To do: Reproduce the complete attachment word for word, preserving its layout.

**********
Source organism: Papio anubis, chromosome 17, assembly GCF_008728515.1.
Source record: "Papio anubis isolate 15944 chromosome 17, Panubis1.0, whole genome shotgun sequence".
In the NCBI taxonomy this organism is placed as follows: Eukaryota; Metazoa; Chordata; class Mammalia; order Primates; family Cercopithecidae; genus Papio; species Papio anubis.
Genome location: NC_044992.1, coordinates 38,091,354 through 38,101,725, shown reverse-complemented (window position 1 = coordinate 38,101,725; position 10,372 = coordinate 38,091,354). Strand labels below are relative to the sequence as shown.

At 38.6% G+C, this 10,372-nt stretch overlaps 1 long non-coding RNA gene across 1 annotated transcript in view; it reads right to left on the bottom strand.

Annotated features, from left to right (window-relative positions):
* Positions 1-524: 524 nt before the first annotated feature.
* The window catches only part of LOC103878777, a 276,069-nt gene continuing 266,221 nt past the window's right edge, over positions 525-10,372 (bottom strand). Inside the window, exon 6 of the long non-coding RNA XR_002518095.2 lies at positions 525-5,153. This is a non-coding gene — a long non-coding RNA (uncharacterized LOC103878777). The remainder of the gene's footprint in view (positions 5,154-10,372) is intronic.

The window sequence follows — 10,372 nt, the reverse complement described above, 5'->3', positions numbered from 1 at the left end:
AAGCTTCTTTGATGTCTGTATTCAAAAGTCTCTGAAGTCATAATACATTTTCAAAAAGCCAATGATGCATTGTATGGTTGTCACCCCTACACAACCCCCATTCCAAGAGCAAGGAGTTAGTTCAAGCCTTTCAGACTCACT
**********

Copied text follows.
Source organism: Papio anubis, chromosome 17, assembly GCF_008728515.1.
Source record: "Papio anubis isolate 15944 chromosome 17, Panubis1.0, whole genome shotgun sequence".
In the NCBI taxonomy this organism is placed as follows: Eukaryota; Metazoa; Chordata; class Mammalia; order Primates; family Cercopithecidae; genus Papio; species Papio anubis.
Genome location: NC_044992.1, coordinates 38,091,354 through 38,101,725, shown reverse-complemented (window position 1 = coordinate 38,101,725; position 10,372 = coordinate 38,091,354). Strand labels below are relative to the sequence as shown.

At 38.6% G+C, this 10,372-nt stretch overlaps 1 long non-coding RNA gene across 1 annotated transcript in view; it reads right to left on the bottom strand.

Annotated features, from left to right (window-relative positions):
* Positions 1-524: 524 nt before the first annotated feature.
* The window catches only part of LOC103878777, a 276,069-nt gene continuing 266,221 nt past the window's right edge, over positions 525-10,372 (bottom strand). Inside the window, exon 6 of the long non-coding RNA XR_002518095.2 lies at positions 525-5,153. This is a non-coding gene — a long non-coding RNA (uncharacterized LOC103878777). The remainder of the gene's footprint in view (positions 5,154-10,372) is intronic.

The window sequence follows — 10,372 nt, the reverse complement described above, 5'->3', positions numbered from 1 at the left end:
AAGCTTCTTTGATGTCTGTATTCAAAAGTCTCTGAAGTCATAATACATTTTCAAAAAGCCAATGATGCATTGTATGGTTGTCACCCCTACACAACCCCCATTCCAAGAGCAAGGAGTTAGTTCAAGCCTTTCAGACTCACT